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No. 95:

Today, we ask how an invention is born. The University of Houston's College of Engineering presents this series about the machines that make our civilization run, and the people whose ingenuity created them.

Let's ask whether inventions fight their way into the world from inside inventors' heads, or are they made in response to worldly needs? Look at the steamboat. It was reinvented dozens of times before Fulton. But it never caught on. When Fitch ran a steamboat line in Philadelphia 20 years before Fulton, he couldn't attract enough passengers to pay for it. Of course, Fulton made a much better boat in 1807; but what's more important is that by then there was a public demand for the steamboat.

Compare that with the invention of man-made superconductors. In 1911, mercury was found to have no measurable electric resistance below about four degrees Kelvin. During the next 75 years, scientists found natural superconductors all the way up to 23 degrees Kelvin. Of course, this wasn't invention -- it was just scientific reporting.

But the practical promise of superconductivity is so great. By getting rid of electric resistance, we can work technological feats of near magic. In fact, the US Navy has, for some time, worked on the design of ships using superconducting generators. It requires a helium cryostat to cool them; but these hi-tech generators promise to save far more weight and cost than the cryostats add.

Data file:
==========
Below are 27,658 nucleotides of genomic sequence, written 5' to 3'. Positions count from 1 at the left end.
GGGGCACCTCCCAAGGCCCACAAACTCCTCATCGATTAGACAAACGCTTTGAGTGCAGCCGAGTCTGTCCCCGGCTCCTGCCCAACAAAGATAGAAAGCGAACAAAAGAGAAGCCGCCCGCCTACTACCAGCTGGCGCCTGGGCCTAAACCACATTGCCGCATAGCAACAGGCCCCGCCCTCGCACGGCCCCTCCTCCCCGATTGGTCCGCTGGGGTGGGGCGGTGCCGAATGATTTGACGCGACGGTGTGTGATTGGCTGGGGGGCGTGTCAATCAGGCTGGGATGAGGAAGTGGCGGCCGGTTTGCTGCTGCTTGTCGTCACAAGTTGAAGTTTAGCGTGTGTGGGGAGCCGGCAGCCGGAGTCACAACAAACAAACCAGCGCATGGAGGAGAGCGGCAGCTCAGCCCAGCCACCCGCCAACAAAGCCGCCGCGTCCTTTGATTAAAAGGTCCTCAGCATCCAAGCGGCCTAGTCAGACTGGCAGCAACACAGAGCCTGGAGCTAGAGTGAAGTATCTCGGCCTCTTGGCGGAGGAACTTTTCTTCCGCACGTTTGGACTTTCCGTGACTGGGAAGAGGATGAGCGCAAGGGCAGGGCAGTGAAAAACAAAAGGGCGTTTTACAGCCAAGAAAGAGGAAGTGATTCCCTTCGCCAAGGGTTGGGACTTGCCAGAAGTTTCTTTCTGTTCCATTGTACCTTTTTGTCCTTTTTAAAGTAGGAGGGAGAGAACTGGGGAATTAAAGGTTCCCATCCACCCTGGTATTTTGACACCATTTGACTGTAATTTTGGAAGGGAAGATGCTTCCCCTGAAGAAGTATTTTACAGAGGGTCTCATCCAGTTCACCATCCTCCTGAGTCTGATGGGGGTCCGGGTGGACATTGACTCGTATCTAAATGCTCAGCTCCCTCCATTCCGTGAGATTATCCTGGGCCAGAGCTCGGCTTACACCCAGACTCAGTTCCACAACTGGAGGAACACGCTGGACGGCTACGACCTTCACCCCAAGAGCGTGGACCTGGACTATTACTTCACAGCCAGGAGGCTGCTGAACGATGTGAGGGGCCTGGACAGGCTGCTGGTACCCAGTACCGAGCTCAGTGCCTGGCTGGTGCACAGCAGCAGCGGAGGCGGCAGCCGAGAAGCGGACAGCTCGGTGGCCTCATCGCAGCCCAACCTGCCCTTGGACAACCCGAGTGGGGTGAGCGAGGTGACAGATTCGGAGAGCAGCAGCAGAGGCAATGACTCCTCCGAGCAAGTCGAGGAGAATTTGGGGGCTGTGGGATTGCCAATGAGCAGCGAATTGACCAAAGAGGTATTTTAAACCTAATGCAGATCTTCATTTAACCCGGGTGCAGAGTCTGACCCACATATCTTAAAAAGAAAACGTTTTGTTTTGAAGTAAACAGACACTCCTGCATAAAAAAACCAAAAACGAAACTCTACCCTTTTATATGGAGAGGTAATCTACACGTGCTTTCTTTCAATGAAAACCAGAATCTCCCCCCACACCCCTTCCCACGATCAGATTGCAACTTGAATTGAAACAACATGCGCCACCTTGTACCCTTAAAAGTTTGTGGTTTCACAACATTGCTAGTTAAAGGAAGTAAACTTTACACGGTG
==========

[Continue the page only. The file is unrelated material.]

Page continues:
A few years ago, scientists began to see that it might be possible to invent superconductors that would work at higher temperatures -- above the boiling point of inexpensive liquid nitrogen coolant -- maybe even at room temperature.

The break came in 1986 when two Swiss scientists, Mueller and Bednorz, discovered a superconducting oxide. Then Paul Chu, at the University of Houston, rapidly created oxides that were superconducting at twice the temperature of any natural material. Pretty soon he went well beyond the boiling point of nitrogen. Suddenly the dream of practical superconductors could be realized with man-made materials -- it could be done by invention.

And the race was on. The public didn't have to be convinced about the value of this invention. Electrical industries went to war over it. The race to make practical superconducting systems has spawned remarkable tales of determination, on the one hand, and intrigue and espionage on the other.

So what is the stimulus for invention? Well, Fulton studied water transportation for years before his sudden success. And Paul Chu actually began his search for man-made superconductors back in the 1970s, when the task still seemed hopeless. It's nice when the public welcomes your ideas. But it's the human mind -- and not mere necessity -- that mothers invention.

I'm John Lienhard, at the University of Houston, where we're interested in the way inventive minds work.

(Theme music)

McKelvey, J. P., Understanding Superconductivity. American Heritage of Invention & Technology, Spring/Summer, 1989, pp. 48-57.

As I've gone through the early episodes rewriting and updating and rebroadcasting them, I skipped over this early one. That is because I have said so much about early steamboat development in other episodes, and advances in superconductivity now leave this episode dated.